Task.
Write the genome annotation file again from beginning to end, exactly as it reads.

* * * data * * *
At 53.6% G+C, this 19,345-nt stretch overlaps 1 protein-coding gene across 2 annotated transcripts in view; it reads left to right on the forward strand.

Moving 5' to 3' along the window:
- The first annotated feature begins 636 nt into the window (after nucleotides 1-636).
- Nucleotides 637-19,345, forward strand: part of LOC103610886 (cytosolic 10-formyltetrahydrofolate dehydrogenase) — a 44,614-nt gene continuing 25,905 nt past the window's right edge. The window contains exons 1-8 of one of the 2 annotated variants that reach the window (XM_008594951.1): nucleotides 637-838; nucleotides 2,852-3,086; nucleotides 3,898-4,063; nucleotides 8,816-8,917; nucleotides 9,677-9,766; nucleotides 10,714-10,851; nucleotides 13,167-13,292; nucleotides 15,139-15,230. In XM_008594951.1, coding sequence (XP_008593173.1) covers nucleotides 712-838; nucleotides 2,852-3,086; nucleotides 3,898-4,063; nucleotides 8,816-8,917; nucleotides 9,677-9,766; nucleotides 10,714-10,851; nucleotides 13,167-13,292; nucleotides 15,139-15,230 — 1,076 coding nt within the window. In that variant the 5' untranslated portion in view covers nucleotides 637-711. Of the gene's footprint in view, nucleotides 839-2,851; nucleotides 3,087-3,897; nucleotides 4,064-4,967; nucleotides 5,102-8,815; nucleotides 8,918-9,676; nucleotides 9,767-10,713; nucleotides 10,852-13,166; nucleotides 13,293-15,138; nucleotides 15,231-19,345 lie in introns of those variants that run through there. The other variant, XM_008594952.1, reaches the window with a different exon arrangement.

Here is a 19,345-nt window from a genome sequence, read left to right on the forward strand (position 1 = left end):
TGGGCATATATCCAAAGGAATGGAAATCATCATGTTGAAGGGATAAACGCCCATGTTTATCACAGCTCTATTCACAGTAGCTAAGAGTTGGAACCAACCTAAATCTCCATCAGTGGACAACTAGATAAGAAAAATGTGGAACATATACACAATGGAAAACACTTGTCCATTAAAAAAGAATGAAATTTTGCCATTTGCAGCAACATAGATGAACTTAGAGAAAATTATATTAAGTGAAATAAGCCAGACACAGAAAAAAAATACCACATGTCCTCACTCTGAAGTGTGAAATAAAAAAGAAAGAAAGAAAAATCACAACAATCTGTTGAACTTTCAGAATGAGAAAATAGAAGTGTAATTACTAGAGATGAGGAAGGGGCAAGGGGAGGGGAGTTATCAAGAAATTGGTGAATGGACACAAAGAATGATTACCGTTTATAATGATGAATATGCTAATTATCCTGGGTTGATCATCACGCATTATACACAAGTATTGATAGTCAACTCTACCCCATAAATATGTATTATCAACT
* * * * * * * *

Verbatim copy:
At 53.6% G+C, this 19,345-nt stretch overlaps 1 protein-coding gene across 2 annotated transcripts in view; it reads left to right on the forward strand.

Moving 5' to 3' along the window:
- The first annotated feature begins 636 nt into the window (after nucleotides 1-636).
- Nucleotides 637-19,345, forward strand: part of LOC103610886 (cytosolic 10-formyltetrahydrofolate dehydrogenase) — a 44,614-nt gene continuing 25,905 nt past the window's right edge. The window contains exons 1-8 of one of the 2 annotated variants that reach the window (XM_008594951.1): nucleotides 637-838; nucleotides 2,852-3,086; nucleotides 3,898-4,063; nucleotides 8,816-8,917; nucleotides 9,677-9,766; nucleotides 10,714-10,851; nucleotides 13,167-13,292; nucleotides 15,139-15,230. In XM_008594951.1, coding sequence (XP_008593173.1) covers nucleotides 712-838; nucleotides 2,852-3,086; nucleotides 3,898-4,063; nucleotides 8,816-8,917; nucleotides 9,677-9,766; nucleotides 10,714-10,851; nucleotides 13,167-13,292; nucleotides 15,139-15,230 — 1,076 coding nt within the window. In that variant the 5' untranslated portion in view covers nucleotides 637-711. Of the gene's footprint in view, nucleotides 839-2,851; nucleotides 3,087-3,897; nucleotides 4,064-4,967; nucleotides 5,102-8,815; nucleotides 8,918-9,676; nucleotides 9,767-10,713; nucleotides 10,852-13,166; nucleotides 13,293-15,138; nucleotides 15,231-19,345 lie in introns of those variants that run through there. The other variant, XM_008594952.1, reaches the window with a different exon arrangement.

Here is a 19,345-nt window from a genome sequence, read left to right on the forward strand (position 1 = left end):
TGGGCATATATCCAAAGGAATGGAAATCATCATGTTGAAGGGATAAACGCCCATGTTTATCACAGCTCTATTCACAGTAGCTAAGAGTTGGAACCAACCTAAATCTCCATCAGTGGACAACTAGATAAGAAAAATGTGGAACATATACACAATGGAAAACACTTGTCCATTAAAAAAGAATGAAATTTTGCCATTTGCAGCAACATAGATGAACTTAGAGAAAATTATATTAAGTGAAATAAGCCAGACACAGAAAAAAAATACCACATGTCCTCACTCTGAAGTGTGAAATAAAAAAGAAAGAAAGAAAAATCACAACAATCTGTTGAACTTTCAGAATGAGAAAATAGAAGTGTAATTACTAGAGATGAGGAAGGGGCAAGGGGAGGGGAGTTATCAAGAAATTGGTGAATGGACACAAAGAATGATTACCGTTTATAATGATGAATATGCTAATTATCCTGGGTTGATCATCACGCATTATACACAAGTATTGATAGTCAACTCTACCCCATAAATATGTATTATCAACT